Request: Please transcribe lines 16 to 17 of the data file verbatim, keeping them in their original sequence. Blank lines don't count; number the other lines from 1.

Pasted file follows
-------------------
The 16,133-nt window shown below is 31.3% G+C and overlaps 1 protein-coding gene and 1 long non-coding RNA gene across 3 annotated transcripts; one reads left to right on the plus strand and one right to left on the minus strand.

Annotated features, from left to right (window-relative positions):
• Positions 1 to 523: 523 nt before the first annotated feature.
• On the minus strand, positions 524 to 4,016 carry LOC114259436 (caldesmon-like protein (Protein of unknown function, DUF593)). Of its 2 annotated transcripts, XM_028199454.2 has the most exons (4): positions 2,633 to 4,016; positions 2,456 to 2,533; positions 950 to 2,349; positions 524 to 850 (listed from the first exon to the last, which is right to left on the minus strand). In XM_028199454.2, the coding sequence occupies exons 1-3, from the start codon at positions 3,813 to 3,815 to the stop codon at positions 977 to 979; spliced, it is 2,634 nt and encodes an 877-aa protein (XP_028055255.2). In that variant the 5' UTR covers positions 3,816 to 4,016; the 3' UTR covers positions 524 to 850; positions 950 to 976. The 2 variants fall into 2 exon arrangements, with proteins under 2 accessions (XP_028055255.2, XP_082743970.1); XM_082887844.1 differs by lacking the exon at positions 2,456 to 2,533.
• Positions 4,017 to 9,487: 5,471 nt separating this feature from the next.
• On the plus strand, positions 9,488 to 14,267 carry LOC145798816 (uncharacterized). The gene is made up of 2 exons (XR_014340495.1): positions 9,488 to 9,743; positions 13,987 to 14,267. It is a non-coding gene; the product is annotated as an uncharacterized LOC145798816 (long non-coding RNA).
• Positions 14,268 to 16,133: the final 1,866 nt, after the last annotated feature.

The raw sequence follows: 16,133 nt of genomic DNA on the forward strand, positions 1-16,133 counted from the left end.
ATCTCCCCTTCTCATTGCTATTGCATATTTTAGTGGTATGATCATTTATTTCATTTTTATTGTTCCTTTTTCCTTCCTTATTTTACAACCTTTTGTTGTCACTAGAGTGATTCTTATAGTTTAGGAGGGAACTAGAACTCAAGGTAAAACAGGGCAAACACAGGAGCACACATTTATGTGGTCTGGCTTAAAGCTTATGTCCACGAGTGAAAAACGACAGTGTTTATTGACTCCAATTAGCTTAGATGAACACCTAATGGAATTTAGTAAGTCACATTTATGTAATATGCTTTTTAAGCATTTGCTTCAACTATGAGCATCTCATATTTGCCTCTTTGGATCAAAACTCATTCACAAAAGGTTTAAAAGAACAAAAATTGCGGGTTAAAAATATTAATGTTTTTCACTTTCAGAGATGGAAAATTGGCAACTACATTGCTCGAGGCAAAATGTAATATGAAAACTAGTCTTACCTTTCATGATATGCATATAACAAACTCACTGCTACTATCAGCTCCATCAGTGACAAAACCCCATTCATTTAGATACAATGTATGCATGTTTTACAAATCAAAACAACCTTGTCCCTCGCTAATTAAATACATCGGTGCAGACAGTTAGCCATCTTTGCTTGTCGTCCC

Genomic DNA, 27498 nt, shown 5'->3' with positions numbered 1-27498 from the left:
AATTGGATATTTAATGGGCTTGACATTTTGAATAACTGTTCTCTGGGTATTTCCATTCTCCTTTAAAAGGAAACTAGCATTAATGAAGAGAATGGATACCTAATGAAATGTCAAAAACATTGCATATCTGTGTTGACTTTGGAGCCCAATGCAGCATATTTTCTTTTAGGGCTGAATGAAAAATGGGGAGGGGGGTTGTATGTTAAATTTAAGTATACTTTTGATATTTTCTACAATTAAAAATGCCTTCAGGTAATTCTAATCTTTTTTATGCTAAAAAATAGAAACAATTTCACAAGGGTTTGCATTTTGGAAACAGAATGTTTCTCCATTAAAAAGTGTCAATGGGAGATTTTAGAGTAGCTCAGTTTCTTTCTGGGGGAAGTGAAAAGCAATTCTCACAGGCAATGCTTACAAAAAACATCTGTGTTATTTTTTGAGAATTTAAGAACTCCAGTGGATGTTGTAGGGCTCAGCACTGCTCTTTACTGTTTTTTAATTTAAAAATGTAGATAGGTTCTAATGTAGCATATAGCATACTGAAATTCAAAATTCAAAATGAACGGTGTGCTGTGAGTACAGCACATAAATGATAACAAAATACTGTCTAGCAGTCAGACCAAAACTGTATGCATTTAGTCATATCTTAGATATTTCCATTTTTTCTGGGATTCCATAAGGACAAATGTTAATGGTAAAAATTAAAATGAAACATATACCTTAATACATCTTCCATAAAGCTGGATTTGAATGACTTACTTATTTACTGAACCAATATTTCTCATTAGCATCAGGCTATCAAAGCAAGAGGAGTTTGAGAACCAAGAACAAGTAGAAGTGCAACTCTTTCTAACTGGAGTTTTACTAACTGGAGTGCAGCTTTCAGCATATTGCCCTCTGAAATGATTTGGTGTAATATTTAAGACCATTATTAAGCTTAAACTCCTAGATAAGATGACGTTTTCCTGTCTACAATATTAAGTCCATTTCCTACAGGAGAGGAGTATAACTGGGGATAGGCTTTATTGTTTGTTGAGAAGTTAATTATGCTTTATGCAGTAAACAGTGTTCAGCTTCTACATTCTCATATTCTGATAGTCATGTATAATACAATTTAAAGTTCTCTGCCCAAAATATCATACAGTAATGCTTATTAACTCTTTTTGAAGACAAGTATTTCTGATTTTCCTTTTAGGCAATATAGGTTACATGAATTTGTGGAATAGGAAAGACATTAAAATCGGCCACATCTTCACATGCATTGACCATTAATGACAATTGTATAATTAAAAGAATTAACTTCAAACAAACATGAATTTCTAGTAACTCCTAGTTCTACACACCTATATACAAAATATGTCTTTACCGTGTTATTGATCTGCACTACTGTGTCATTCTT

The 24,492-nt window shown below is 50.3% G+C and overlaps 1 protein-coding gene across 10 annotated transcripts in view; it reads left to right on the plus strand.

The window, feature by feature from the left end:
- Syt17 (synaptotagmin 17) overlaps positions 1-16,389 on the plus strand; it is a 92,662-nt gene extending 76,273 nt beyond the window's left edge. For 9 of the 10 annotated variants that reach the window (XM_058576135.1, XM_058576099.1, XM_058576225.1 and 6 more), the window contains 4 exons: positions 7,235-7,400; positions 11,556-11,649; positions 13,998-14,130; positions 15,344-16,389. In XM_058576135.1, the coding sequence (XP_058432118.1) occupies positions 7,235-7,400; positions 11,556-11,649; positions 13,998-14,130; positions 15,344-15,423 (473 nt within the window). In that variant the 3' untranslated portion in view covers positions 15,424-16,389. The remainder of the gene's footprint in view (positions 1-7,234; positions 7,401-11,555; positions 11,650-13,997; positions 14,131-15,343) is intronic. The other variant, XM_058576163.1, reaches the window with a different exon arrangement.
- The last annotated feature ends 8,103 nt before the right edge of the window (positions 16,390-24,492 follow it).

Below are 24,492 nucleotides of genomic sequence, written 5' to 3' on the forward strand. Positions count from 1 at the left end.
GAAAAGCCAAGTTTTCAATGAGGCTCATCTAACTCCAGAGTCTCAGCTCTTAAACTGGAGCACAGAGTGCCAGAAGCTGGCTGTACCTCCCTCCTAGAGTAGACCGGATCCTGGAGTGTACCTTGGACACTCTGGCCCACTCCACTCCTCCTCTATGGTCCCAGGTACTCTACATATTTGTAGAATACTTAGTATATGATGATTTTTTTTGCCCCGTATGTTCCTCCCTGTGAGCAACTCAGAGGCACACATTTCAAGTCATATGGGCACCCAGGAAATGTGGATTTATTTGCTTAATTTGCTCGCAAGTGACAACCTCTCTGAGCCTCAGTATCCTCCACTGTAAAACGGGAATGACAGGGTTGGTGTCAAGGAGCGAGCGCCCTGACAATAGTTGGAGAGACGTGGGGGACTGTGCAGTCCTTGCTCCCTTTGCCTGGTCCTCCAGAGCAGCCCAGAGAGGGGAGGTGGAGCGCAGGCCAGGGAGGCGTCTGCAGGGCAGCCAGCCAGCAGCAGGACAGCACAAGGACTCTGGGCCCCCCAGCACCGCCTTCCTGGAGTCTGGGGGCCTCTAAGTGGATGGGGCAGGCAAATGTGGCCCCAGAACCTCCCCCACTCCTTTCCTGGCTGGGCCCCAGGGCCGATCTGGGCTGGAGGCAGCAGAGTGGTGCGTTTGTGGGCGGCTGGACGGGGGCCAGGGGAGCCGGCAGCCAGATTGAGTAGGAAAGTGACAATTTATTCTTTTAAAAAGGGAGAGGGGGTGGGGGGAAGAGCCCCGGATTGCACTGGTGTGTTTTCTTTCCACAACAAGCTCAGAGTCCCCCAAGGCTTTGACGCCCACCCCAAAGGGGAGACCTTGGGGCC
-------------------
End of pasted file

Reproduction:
Below are 24,492 nucleotides of genomic sequence, written 5' to 3' on the forward strand. Positions count from 1 at the left end.
GAAAAGCCAAGTTTTCAATGAGGCTCATCTAACTCCAGAGTCTCAGCTCTTAAACTGGAGCACAGAGTGCCAGAAGCTGGCTGTACCTCCCTCCTAGAGTAGACCGGATCCTGGAGTGTACCTTGGACACTCTGGCCCACTCCACTCCTCCTCTATGGTCCCAGGTACTCTACATATTTGTAGAATACTTAGTATATGATGATTTTTTTTGCCCCGTATGTTCCTCCCTGTGAGCAACTCAGAGGCACACATTTCAAGTCATATGGGCACCCAGGAAATGTGGATTTATTTGCTTAATTTGCTCGCAAGTGACAACCTCTCTGAGCCTCAGTATCCTCCACTGTAAAACGGGAATGACAGGGTTGGTGTCAAGGAGCGAGCGCCCTGACAATAGTTGGAGAGACGTGGGGGACTGTGCAGTCCTTGCTCCCTTTGCCTGGTCCTCCAGAGCAGCCCAGAGAGGGGAGGTGGAGCGCAGGCCAGGGAGGCGTCTGCAGGGCAGCCAGCCAGCAGCAGGACAGCACAAGGACTCTGGGCCCCCCAGCACCGCCTTCCTGGAGTCTGGGGGCCTCTAAGTGGATGGGGCAGGCAAATGTGGCCCCAGAACCTCCCCCACTCCTTTCCTGGCTGGGCCCCAGGGCCGATCTGGGCTGGAGGCAGCAGAGTGGTGCGTTTGTGGGCGGCTGGACGGGGGCCAGGGGAGCCGGCAGCCAGATTGAGTAGGAAAGTGACAATTTATTCTTTTAAAAAGGGAGAGGGGGTGGGGGGAAGAGCCCCGGATTGCACTGGTGTGTTTTCTTTCCACAACAAGCTCAGAGTCCCCCAAGGCTTTGACGCCCACCCCAAAGGGGAGACCTTGGGGCC